What WWE Can Learn From UFC 229

Men against boys.

John Locher/AP

On Saturday night, mixed martial-arts company UFC ran the wildest pro wrestling angle in recent memory.

In the main event of UFC 229, the undefeated Khabib Nurmagomedov tapped out controversial poster boy Conor McGregor in the fourth round of what was promoted as the “biggest fight in UFC history”. The bout itself was the subplot; the ugly, incendiary aftermath stole wrestling Twitter buzz away from the biggest wrestling company on the planet. Steve Austin tweeted, cheekily, “I love Professional Wrestling”.

He was not referring to the ancient-looking and ancient-feeling main event of WWE’s Super Show-Down.

Nobody gave Khabib a chance in a standing fight. Instead, he took Conor to the floor and rained down brutal blows upon him. Immediately after securing the submission victory, Khabib spat at McGregor and, under apparent provocation from cornerman Dillon Danis, removed his gum shield, and with a fearlessness and recklessness jumped out of the octagon with Finn Bálor’s Coup De Grâce. Utter chaos ensued. In response, Conor and Abubakar Nurmagomedov attempted to join the fray. Entire Twitter threads were subsequently dedicated to the “Who punched first?” conundrum.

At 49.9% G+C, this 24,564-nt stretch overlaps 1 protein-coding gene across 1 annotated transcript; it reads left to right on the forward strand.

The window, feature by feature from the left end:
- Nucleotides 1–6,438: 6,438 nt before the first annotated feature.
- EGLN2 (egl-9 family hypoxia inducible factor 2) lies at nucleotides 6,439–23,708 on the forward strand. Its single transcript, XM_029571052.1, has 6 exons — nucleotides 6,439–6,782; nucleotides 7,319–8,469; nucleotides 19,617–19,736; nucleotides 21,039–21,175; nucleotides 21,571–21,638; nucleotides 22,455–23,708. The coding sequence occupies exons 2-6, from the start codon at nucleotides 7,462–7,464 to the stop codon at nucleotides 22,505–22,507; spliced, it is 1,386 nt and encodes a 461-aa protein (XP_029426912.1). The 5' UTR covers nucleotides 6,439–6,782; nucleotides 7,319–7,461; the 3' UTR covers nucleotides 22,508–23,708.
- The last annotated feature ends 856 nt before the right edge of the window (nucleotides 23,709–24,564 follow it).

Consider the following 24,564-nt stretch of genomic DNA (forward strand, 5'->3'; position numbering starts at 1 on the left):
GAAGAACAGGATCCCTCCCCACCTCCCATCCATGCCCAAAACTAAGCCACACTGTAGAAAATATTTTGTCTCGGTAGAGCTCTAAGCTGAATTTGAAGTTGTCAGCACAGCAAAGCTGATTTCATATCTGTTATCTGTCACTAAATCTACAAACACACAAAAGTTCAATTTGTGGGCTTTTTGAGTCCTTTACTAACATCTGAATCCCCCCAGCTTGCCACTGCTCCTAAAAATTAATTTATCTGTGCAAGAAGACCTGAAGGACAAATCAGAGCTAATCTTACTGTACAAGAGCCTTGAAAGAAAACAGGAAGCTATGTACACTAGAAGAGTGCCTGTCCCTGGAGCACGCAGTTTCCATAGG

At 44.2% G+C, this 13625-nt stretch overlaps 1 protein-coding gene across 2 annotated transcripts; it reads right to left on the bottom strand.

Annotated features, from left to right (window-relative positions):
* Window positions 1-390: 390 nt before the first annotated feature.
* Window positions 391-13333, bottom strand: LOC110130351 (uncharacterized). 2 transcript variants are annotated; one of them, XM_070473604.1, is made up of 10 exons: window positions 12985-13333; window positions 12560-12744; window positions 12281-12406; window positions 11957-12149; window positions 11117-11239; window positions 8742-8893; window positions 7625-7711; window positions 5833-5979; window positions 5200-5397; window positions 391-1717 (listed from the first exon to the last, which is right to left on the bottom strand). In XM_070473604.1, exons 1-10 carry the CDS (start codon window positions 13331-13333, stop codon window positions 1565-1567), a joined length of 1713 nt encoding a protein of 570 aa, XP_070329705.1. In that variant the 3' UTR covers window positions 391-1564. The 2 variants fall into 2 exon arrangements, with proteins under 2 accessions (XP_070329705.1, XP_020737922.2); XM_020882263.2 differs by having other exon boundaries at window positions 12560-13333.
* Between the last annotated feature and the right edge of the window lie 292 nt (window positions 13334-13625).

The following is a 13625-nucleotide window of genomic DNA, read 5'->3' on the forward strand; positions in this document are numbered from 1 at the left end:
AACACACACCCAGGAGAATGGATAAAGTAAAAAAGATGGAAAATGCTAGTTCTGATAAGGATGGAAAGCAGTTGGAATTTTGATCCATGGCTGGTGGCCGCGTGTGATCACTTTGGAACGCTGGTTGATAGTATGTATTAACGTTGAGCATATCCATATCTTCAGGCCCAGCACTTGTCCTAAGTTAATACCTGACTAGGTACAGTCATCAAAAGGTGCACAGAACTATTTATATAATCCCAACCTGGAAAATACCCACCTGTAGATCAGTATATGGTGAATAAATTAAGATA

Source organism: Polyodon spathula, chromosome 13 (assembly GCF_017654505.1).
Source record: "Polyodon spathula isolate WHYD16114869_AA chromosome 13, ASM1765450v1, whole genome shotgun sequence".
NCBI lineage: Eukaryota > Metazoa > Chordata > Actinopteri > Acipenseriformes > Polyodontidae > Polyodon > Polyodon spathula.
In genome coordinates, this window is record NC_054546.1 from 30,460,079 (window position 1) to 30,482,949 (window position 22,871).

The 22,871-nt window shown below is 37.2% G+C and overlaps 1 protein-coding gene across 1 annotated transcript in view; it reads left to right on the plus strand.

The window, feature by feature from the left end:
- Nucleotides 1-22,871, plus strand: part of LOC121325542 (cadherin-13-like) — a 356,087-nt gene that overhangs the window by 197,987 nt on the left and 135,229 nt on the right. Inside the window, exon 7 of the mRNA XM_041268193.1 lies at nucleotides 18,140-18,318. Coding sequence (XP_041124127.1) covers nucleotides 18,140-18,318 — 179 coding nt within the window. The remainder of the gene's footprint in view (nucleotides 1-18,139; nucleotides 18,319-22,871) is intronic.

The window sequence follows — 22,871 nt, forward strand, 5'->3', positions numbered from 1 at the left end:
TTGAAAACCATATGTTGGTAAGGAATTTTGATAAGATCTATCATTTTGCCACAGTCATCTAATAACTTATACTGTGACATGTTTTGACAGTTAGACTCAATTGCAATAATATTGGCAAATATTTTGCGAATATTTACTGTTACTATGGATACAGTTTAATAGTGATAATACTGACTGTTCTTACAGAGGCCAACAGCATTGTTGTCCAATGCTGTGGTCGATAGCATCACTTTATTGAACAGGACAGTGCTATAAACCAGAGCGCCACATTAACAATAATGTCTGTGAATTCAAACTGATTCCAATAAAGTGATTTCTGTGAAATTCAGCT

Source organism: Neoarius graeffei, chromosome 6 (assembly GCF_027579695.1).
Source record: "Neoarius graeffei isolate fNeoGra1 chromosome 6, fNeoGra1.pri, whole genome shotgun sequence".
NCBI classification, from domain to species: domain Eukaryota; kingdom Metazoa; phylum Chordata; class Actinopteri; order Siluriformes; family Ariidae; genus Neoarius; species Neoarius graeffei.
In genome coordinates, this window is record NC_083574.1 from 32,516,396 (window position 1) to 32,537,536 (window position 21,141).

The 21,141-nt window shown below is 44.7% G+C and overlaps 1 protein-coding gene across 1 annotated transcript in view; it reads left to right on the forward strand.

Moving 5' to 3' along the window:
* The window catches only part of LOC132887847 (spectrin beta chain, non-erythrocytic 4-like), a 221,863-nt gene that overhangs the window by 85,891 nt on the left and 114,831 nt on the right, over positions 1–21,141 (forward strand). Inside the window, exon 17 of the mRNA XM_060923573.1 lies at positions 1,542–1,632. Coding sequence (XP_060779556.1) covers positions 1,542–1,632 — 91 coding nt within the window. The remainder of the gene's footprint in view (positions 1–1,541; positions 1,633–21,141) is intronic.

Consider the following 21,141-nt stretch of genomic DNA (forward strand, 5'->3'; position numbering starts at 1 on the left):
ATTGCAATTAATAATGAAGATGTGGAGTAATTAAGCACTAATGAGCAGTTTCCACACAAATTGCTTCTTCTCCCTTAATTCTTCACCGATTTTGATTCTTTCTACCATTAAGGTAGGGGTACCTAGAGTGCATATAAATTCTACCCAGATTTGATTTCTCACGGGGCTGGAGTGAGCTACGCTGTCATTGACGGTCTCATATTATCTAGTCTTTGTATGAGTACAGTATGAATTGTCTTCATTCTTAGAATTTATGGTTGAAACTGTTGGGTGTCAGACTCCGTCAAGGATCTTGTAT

Then, in a genuinely unsettling and sinister scene, Nurmagomedov cornermen Zubaira Tukhgov and Islam Makhachev encroached on the octagon and attacked McGregor from behind. This was wild, wild gangland sh*t. It looked like a hit. This wasn’t UFC doing WWE, as the thunderstorm of memes suggested. WWE hasn’t offered anything this unhinged or dangerous or vital in years. This was mafia cinema playing out in the sporting arena.

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Former Power Slam Magazine scribe and author of Development Hell: The NXT Story - available NOW on!